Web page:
Call his idea the Great Salt Lake drifter.

Although some may not approve of the tactics, and others doubt the effectiveness of his methods, leaders in south Davis County may soon call on Don Johnson to help save their cities."It certainly warrants some more consideration," said Centerville City Manager Steve Thacker about Johnson's proposal, which would send the Legacy West Davis Highway through the heart of the Great Salt Lake. The idea has started to gain favor as the cities see the currently proposed Legacy, Route C, falling short of federal approval.

Construction of the road would employ the use of Johnson's Wasatch Wall Pile technology, which uses precast concrete to build an undulating wall. These undulations take the inertia out of lake waves, the primary source of erosion on most dikes.

Admittedly, such a proposal elicits a number of concerns, ranging from the environment to cost. Johnson, however, confidently attempts to debunk nearly all of them.

Start with cost. Estimates ranged as high as $2 billion during preliminary studies by the Utah Department of Transportation, a figure Johnson insists is almost 10 times too high. Instead, he said because the concrete for the wall could be cast on site and the oolitic sand lining the lake bed could be used as fill, the costs for a road would not exceed $200 million.

Additionally, UDOT's estimates for the proposed Route C road fall short, because the $20 million budget for land acquisition is 8-10 times too low, he said.

One of the main tenets of Johnson's proposal, and possibly the greatest roadblock in it ever gaining approval, is the creation of a freshwater lake on the east side of the road. In fact, this idea - in almost identical form - was proposed in 1990. The only difference is that instead of a dike to separate the fresh water and salt water lakes, it is a road (on the dike).

At that time, the proposal, despite getting serious consideration from the Utah Legislature, fell short of approval for a variety of reasons. Included among those fears were lack of earthquake safety, reduced industry on the Great Salt Lake and the destruction of wetlands.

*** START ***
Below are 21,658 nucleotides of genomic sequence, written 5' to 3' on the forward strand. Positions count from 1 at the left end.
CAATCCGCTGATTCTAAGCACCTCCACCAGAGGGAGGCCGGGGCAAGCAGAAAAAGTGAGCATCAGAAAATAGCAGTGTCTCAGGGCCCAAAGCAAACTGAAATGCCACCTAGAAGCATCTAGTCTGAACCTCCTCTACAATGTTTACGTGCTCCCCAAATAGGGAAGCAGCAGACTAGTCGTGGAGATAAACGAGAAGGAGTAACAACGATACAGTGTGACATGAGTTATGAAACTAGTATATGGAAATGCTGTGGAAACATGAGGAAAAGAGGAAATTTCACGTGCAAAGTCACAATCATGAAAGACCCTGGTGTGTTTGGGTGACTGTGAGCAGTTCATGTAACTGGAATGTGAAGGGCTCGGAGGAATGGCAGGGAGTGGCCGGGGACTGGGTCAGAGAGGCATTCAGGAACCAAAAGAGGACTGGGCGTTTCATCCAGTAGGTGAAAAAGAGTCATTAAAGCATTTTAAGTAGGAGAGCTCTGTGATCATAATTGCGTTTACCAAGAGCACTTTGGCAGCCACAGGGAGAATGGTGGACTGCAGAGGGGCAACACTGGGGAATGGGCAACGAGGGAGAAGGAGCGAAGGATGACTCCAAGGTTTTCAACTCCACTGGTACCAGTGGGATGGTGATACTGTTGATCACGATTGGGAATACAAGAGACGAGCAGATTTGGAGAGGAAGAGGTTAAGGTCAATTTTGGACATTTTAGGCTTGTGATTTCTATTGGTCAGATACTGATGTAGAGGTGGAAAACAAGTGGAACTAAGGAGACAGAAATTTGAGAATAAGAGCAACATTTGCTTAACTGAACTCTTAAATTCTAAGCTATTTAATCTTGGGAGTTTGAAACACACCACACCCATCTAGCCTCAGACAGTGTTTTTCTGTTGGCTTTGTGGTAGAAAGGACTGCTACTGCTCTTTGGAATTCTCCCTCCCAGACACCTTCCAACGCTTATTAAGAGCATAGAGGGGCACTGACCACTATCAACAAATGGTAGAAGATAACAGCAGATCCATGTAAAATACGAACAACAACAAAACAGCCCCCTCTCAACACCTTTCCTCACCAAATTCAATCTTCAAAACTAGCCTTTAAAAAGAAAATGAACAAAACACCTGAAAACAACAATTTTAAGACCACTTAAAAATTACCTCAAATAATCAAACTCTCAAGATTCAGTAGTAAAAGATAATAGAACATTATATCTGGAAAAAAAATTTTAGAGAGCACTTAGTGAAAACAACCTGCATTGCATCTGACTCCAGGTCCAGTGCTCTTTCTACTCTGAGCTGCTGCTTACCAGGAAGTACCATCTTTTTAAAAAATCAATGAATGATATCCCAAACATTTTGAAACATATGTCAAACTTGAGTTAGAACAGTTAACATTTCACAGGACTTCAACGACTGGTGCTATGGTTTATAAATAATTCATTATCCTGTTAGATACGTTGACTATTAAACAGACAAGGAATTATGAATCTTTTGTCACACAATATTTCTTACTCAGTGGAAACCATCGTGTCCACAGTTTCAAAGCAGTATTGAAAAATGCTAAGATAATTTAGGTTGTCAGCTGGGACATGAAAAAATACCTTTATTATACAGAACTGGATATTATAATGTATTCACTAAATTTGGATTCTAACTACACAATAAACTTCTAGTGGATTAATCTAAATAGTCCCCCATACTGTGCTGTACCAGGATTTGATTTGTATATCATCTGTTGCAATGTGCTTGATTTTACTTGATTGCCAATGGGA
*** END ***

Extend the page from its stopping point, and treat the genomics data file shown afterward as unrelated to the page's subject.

Confidently, Johnson addresses those issues. The oolitic sand would act like a cushion for the Wasatch Wall Pile, absorbing any earthquake shock waves. Any loss of Great Salt Lake industry would be made up by the tourism and recreation money generated by having a freshwater lake. And as far as wetlands, which is the primary issue in the Legacy fight, having a freshwater lake would create more wetlands of a higher quality, which wouldn't be ruined by salt water.

"It would be one of the great ecological projects in the country," he said. "I can't imagine there's any true environmentalist who wouldn't want that."

Apparently, Johnson's imagination needs to grow. When contacted about the possibility of a Legacy Lake Highway and freshwater lake, the Sierra Club's Chapter Chairwoman Nina Dougherty responded with laughter.

"It's sad that somebody would think like this," she said.

The odds of such a route being considered for Legacy are slim, Dougherty said. Her laughter tempered somewhat, however, when she discussed the likelihood of such a road eventually happening.

"It is possible that if we keep building highways, we will see one built over the lake," she said. "It emphasizes the absurdity of continuous pavement."

Byron Parker, UDOT project manager for the Legacy West Davis Highway, backs up Dougherty's assumptions that the road will not receive further serious consideration, even if costs do prove lower than current routes. Primarily, such a road would fail to meet the purpose of the project.

"When you go through the lake, you don't pick up the majority of the Davis County traffic," Parker said, noting that the road would start in Salt Lake City and cross over to Syracuse in northern Davis County, skipping all of south Davis.

Some south Davis cities, even with the possibility of losing a major access highway such as Legacy, would rather see it on the lake than through their cities.

"Routes A and B, for us, are not an option," said Wendell Wild, West Bountiful's city manager, whose city would be sliced in half by either of those routes. "They would impact our city too greatly," so they would most likely back the lake route if Route C is denied.

Other opponents of Legacy, however, expressed no concern about the lake road because they don't view it as a legitimate idea.

"We've got things that are much more important to worry about," said Cullen Battle of the Farmington Bay Advocates.

If such a road were proposed, however, the fight would make the current battle over wetlands look minor.

"That would dwarf the current Legacy battle," Battle said. "(The current fight) would look like a petty squabble."